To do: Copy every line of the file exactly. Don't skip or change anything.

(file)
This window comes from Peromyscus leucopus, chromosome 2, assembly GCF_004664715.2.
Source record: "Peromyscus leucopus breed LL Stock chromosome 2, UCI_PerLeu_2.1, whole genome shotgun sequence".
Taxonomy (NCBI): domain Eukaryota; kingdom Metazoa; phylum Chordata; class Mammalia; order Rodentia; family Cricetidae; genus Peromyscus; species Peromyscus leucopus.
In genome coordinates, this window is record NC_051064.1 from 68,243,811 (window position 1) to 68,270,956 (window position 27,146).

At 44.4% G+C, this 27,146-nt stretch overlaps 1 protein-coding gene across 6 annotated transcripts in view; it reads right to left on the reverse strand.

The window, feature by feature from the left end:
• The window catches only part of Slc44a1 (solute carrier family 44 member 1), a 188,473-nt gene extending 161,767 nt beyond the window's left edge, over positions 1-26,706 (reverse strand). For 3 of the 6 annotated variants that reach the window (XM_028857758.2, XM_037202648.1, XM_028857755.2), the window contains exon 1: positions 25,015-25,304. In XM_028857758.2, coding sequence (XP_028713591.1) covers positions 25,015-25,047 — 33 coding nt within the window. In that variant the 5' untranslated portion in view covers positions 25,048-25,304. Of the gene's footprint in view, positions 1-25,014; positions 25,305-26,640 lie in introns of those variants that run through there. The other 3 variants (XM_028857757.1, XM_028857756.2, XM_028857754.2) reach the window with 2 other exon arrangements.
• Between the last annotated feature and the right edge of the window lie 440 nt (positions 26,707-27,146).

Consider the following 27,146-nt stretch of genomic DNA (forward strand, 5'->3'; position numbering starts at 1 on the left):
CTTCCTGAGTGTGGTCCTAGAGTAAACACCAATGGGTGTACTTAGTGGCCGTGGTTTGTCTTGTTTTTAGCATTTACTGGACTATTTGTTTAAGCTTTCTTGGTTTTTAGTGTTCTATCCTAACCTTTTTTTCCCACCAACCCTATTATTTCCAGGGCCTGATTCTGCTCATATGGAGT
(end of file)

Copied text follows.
This window comes from Peromyscus leucopus, chromosome 2, assembly GCF_004664715.2.
Source record: "Peromyscus leucopus breed LL Stock chromosome 2, UCI_PerLeu_2.1, whole genome shotgun sequence".
Taxonomy (NCBI): domain Eukaryota; kingdom Metazoa; phylum Chordata; class Mammalia; order Rodentia; family Cricetidae; genus Peromyscus; species Peromyscus leucopus.
In genome coordinates, this window is record NC_051064.1 from 68,243,811 (window position 1) to 68,270,956 (window position 27,146).

At 44.4% G+C, this 27,146-nt stretch overlaps 1 protein-coding gene across 6 annotated transcripts in view; it reads right to left on the reverse strand.

The window, feature by feature from the left end:
• The window catches only part of Slc44a1 (solute carrier family 44 member 1), a 188,473-nt gene extending 161,767 nt beyond the window's left edge, over positions 1-26,706 (reverse strand). For 3 of the 6 annotated variants that reach the window (XM_028857758.2, XM_037202648.1, XM_028857755.2), the window contains exon 1: positions 25,015-25,304. In XM_028857758.2, coding sequence (XP_028713591.1) covers positions 25,015-25,047 — 33 coding nt within the window. In that variant the 5' untranslated portion in view covers positions 25,048-25,304. Of the gene's footprint in view, positions 1-25,014; positions 25,305-26,640 lie in introns of those variants that run through there. The other 3 variants (XM_028857757.1, XM_028857756.2, XM_028857754.2) reach the window with 2 other exon arrangements.
• Between the last annotated feature and the right edge of the window lie 440 nt (positions 26,707-27,146).

Consider the following 27,146-nt stretch of genomic DNA (forward strand, 5'->3'; position numbering starts at 1 on the left):
CTTCCTGAGTGTGGTCCTAGAGTAAACACCAATGGGTGTACTTAGTGGCCGTGGTTTGTCTTGTTTTTAGCATTTACTGGACTATTTGTTTAAGCTTTCTTGGTTTTTAGTGTTCTATCCTAACCTTTTTTTCCCACCAACCCTATTATTTCCAGGGCCTGATTCTGCTCATATGGAGT